Framework, the startup that produces modular laptops that are designed to be repairable and upgradable, says it’s in a spot of legal trouble over the design of one of its power buttons. In a tweet, the startup claims to have been contacted by Lenovo’s legal team, who say the circular design of the power button on one of Framework’s designs is too similar to the stylized “O” Lenovo uses in the wordmark for its “Legion” brand of gaming laptops.
“Consumers could believe that Framework’s Broken O Case or the motherboards they cover are produced by, sponsored, endorsed, licensed, or otherwise affiliated with Lenovo, when that is not the case,” a screenshot of the legal letter from Lenovo posted by Framework reads.
The offending power button design doesn’t appear on any of Framework’s laptops. Instead, the circle can be found in the 3D printer case schematics that Framework released back in April, which allow customers to build their own Raspberry Pi-style miniature PCs using just the laptop’s motherboard (these can be bought separately, as well as harvested from a Framework laptop). This YouTube video gives a nice overview of how the 3D-printed enclosure is supposed to work (the power button gets pressed at the 9:35 minute mark).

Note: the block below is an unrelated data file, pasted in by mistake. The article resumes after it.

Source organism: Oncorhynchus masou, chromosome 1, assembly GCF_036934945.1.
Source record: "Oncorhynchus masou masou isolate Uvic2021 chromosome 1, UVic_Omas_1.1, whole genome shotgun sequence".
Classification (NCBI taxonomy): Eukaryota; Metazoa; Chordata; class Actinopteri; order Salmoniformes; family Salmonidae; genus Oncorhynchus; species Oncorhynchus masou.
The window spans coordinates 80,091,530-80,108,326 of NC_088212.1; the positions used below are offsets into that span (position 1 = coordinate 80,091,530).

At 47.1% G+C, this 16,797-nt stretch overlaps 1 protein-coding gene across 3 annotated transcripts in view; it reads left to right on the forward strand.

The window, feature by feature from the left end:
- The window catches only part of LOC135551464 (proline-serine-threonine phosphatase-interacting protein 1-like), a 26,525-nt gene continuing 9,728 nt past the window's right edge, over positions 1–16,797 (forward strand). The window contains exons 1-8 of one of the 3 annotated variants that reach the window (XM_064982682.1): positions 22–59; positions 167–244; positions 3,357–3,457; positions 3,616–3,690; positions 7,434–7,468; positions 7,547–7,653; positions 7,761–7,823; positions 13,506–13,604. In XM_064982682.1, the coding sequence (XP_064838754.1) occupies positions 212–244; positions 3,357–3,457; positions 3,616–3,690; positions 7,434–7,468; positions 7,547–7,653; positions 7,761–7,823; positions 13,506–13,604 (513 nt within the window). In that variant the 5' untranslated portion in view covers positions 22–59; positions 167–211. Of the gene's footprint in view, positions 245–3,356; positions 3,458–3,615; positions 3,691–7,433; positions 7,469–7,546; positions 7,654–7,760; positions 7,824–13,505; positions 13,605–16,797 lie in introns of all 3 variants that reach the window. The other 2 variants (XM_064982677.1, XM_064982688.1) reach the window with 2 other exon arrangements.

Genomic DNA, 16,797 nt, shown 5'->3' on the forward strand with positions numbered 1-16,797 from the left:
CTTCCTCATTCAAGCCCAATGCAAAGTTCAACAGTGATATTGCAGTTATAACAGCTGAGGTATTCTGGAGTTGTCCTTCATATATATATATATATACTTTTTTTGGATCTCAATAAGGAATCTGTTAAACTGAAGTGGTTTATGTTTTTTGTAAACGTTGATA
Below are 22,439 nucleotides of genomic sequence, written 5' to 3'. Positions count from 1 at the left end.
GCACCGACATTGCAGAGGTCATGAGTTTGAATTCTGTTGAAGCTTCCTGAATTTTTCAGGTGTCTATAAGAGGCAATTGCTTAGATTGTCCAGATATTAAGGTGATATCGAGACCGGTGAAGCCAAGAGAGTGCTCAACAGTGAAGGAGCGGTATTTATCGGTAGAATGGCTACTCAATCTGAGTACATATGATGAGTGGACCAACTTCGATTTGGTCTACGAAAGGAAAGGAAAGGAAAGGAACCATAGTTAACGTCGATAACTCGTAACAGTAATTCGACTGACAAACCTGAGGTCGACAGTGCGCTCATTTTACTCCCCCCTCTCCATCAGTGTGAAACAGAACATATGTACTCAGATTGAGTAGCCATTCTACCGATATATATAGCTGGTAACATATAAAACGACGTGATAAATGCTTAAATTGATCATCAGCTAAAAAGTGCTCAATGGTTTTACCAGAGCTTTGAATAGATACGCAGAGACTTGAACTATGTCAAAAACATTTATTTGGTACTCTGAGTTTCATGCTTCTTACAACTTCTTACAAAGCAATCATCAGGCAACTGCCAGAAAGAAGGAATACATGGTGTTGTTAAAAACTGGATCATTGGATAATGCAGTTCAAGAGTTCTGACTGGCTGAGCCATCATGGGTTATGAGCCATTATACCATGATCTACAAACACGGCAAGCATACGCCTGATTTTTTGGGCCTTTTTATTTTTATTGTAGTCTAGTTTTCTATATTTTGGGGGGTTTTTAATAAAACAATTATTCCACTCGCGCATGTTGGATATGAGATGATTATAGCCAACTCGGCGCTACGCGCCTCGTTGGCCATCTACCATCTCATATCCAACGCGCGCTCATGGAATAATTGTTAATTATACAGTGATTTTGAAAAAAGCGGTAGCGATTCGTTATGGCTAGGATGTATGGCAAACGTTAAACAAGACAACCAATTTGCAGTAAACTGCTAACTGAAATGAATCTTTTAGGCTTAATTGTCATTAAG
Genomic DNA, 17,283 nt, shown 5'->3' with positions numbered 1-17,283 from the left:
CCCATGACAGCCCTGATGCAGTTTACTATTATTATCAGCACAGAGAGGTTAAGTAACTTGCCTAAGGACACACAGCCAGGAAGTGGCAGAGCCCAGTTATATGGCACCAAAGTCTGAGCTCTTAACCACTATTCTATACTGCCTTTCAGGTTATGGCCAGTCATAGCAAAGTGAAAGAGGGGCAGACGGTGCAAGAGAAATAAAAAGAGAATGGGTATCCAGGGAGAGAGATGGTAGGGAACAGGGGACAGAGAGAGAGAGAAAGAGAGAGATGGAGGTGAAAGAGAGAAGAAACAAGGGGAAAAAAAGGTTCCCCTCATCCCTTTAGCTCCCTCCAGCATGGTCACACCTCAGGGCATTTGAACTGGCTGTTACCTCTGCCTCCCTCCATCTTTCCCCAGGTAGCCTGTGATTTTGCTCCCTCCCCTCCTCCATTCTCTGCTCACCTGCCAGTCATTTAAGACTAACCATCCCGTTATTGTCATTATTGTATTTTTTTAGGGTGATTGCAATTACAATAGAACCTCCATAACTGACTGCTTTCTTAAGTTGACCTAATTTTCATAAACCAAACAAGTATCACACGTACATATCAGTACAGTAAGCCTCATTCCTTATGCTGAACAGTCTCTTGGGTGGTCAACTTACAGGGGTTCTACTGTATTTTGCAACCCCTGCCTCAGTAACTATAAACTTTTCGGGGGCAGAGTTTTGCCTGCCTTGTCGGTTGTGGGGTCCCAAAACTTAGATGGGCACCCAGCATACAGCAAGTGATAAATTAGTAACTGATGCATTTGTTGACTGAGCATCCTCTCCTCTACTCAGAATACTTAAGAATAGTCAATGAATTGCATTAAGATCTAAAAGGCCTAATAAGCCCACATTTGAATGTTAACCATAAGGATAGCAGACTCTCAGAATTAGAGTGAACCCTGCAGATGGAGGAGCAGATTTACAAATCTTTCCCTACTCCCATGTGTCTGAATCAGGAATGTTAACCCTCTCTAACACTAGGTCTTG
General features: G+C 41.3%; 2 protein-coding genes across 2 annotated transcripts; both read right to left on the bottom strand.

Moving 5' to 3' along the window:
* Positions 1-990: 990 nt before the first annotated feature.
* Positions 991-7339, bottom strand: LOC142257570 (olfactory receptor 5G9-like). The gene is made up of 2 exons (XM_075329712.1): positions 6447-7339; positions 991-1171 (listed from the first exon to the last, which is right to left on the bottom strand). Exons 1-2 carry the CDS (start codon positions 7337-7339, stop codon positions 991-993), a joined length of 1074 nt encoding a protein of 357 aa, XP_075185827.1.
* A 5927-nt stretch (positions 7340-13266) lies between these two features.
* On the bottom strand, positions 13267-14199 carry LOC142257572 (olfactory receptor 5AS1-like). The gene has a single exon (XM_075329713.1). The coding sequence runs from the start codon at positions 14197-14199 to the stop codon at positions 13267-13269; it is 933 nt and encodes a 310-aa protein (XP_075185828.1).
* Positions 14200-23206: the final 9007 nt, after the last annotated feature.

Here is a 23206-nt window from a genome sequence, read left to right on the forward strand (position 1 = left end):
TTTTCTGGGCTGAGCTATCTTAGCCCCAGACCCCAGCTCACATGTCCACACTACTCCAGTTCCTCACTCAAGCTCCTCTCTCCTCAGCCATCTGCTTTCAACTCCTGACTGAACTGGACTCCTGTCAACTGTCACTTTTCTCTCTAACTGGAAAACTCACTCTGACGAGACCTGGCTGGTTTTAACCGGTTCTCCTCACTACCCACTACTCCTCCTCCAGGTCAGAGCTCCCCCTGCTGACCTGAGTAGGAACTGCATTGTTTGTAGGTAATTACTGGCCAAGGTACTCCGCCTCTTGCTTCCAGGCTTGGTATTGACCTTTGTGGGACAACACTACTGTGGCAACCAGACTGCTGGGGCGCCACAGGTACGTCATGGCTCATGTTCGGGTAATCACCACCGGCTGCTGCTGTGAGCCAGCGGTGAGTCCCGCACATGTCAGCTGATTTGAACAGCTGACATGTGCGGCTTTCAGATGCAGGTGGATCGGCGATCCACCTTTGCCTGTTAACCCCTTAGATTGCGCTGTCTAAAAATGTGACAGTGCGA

“It has recently come to our attention that Framework Computer Inc. (“Framework”) has released a GitHub repository of 3D printable reference designs for consumers to print motherboard cases for use with Framework’s motherboards,” Lenovo’s legal team writes. “These 3D printer guides feature a broken O design which is confusingly similar to Lenovo’s Legion Trademarks.”
I’m no lawyer, but I guess I can see where Lenovo’s legal team is coming from? The power button design found on Framework’s schematics technically has the same three lines breaking up its circular design as the O in Lenovo’s Legion branding, which can be found on its website, as well as being printed directly on some of its laptops. But, on the other hand, it’s… a circle, one used only in a wordmark, apparently, and the other as a functional piece of hardware. But, whatever, lawyers are gunna lawyer.
Framework doesn’t physically sell anything with the offending power button design on it, so fixing the problem is theoretically as simple as uploading a replacement set of CAD files to GitHub. So, rather than fighting Lenovo, Framework is holding a competition for its users to submit new designs for its power button. Entries are open until August 25th, and the winner gets a free i5-1135G7 Mainboard.